Sunday 17th August 2014.
I was meeting John Goodall at 7am in the Farlington Marshes car park for a birding session in West Sussex, but beforehand, I had my moth box to take care of. It was a grey, blustery early morning, but I was slightly surprised on how many moths were present. Though there was nothing new for the year, there was a good selection to go through.
Lesser Broad-bordered Yellow Underwing.
Silver Y and Rusty-dot Pearl, which are both immigrant moths, were present. Two Lesser Broad-bordered Yellow Underwings were present along with two Large Yellow Underwings. I have not had a Least Yellow Underwing yet this year, so I will be keeping an eye out for that species. Vines Rustics numbered 6 individuals and another Angle Shades was within the box.
Hummingbird Hawk-moth. First of the year.
Meeting up with John, I was a tad early and so got the binoculars out and scanned at the waders flying over an ebbing tide within Langstone Harbour. Several flock of Curlew were flying off westbound and a large flock of Redshank circled around the Lake area. John shortly then turned up as we headed off to hopefully see the Long-tailed Skua on the beach at Church Norton.
Curlew landing on the spit at Church Norton.
The last time the Skua had been seen was early yesterday morning until it was seen flying out to sea from its favourite spit at Church Norton and not subsequently seen all day afterwards. Parking up, we walked past the very nice houses along the seafront to the spit. On our way there, I found my first Hummingbird Hawk-moth of the year flying around in a front garden, but photographing the beast proved very difficult as it was buzzing around at great speed, hence the quality of my photo.
John Goodall with some Selsey regulars at the Bill.
There was no sign whatsoever on the shingle spit of the Skua, despite a lengthy search and John and I had to make do with several Gannets flying offshore plus a couple of Sandwich Terns perched on the groynes. Several Turnstone were on the spit along with a Curlew, but little else. Several birders came over and looked pretty fed up when we told them there was no sign of the Skua. So, John and I headed off to nearby Selsey Bill to try our luck from there.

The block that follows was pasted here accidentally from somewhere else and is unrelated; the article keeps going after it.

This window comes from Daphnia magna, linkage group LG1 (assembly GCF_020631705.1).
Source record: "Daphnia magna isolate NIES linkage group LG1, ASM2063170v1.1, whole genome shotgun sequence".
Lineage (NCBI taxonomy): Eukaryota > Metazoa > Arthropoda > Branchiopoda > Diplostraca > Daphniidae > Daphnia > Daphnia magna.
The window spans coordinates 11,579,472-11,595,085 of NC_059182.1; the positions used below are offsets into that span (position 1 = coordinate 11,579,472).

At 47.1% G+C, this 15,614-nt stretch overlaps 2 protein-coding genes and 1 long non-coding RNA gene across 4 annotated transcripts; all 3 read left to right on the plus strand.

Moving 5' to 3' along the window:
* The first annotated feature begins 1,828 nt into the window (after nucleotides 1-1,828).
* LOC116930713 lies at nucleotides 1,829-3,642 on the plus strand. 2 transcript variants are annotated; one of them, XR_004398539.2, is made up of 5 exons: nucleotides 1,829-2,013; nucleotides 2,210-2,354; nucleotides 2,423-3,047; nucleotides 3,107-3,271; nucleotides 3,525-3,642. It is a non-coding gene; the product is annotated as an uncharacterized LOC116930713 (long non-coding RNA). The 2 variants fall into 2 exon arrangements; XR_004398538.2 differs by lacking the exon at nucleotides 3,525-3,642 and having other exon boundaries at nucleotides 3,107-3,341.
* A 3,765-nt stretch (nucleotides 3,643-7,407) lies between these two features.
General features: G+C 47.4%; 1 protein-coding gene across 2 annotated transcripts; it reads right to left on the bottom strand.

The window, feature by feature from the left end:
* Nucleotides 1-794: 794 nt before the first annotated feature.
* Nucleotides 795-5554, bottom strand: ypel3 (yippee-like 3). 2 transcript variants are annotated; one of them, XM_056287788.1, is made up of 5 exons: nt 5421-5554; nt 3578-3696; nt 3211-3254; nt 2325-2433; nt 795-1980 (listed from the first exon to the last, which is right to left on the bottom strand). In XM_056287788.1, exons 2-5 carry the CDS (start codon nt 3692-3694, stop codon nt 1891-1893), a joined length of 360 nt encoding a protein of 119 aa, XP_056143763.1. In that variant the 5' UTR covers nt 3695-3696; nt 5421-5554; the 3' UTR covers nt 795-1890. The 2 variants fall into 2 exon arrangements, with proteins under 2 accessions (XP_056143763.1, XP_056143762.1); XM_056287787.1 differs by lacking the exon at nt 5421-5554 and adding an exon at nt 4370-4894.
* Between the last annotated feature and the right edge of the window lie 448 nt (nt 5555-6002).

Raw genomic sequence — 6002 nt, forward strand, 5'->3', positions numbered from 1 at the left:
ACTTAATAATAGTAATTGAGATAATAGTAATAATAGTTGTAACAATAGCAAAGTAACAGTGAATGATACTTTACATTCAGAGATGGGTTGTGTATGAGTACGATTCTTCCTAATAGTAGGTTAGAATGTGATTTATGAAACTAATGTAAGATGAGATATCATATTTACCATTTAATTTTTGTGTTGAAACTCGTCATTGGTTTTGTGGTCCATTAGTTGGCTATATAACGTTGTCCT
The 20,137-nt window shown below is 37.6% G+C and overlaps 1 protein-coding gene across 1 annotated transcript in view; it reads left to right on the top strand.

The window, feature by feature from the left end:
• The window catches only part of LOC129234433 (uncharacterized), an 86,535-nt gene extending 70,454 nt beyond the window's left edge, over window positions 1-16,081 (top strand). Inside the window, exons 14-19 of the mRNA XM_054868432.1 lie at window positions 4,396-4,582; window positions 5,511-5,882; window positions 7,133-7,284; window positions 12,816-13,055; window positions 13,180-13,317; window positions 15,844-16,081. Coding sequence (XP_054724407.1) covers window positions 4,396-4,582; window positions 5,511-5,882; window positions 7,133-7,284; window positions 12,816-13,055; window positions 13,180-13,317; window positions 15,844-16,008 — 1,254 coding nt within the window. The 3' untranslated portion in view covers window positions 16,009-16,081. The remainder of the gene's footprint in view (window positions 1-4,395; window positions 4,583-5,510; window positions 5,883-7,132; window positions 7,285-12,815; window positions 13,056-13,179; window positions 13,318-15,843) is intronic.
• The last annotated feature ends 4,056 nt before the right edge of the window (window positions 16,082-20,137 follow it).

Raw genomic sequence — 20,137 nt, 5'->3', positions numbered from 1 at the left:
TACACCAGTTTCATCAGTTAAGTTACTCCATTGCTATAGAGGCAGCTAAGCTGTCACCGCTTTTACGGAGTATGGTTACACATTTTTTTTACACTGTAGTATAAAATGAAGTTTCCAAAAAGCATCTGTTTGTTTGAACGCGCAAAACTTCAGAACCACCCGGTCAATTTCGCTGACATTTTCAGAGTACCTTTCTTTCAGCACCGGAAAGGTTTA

This juvenile Wheatear was on the beach along with a couple more.
We joined up with four of the regulars by the bench at the end of the road overlooking the sea, but they told us that very little was moving through. At least we were out of the blustery north westerly wind. John notched up a year tick when a drake Common Scoter sped through low over the sea heading east. More Gannets in various plumages flew through, but always remained distant. Both Common and Sandwich Terns moved west in small numbers along with a single Little Tern. I was really hoping for a Black Tern, but no such luck. A Fulmar came through heading west, close inshore and a Seal popped up briefly to the annoyance of the local Gulls.
The Fulmar passing through close in.
On the beach, at least three Wheatears were seen of which one was most definitely a juvenile. Several Turnstone and an Oystercatcher were feeding on the exposed sandy shoreline. John and I had a conversation with regular Sam Hill, who kindly told us the directions on which to see the Cattle Egret which had been present for over a week in Siddlesham Village. So, though dipping on the Skua, we headed off back north to hopefully get the Cattle Egret on board our year list.
Another Wheatear on the outskirts of Siddlesham Village.
After picking up some refreshments at a nearby garage, we drove down Churchfarm Lane. Unfortunately, we took the wrong footpath to view the Egret and headed off nearly two miles the wrong way to view the wrong Cattle field! However, if we didn’t do this, we wouldn’t have seen at least two Wheatears, several Willow Warblers, several Common Whitethroats, both Green and Great Spotted Woodpecker and at least two Yellowhammers. Even a pair of Kestrels and a Common Buzzard was also nice to see! So, retracing our steps, we made our way back to the car and took the eastbound footpath this time and this time our luck was in.
Cattle Egret with a cow!
Close to Marsh Farm, we spotted a birder in the distance looking at something and sure enough, walking among some Friesian Cattle, we found the Cattle Egret. I quickly grabbed some photos and we both caught up with the birder. Though still a little distant, I got some record shots of the Egret, which was calmly walking around one of the grazing Cows. Also in the area, at least two Yellow Wagtails flew over (another year tick for John) with several Pied Wagtails. Autumn is in full swing now, so I wasn’t surprised to see the wagtails here. Another Wheatear popped up along the footpath until it flew off over the fields. A large flock of House Sparrows were present on the footpath leading back to the car, numbering around 30+ birds, but I couldn’t find anything interesting among them. Always worth a search. Among the many Swallows passing overhead, we found at least two Sand Martins over the fields.
Pleased with today’s sightings, we headed back to the Farlington Marshes Car park to drop John off. Here, I met up with Geoff Farwell, who I haven’t seen this year! We regularly text each other but rarely see each other! Geoff gave me some very interesting info regarding why the Horse Chestnut leaves were going brown so early this year, which I have noticed in Highland Road Cemetery. Apparently, it was due to the Horse Chestnut Leaf Miner moth caterpillar, which was causing it. This was happening all over the UK! It didn’t affect the fruit of the tree, though, as there is plenty of Horse Chestnuts on the trees.
Just one more photo of the Cattle Egret.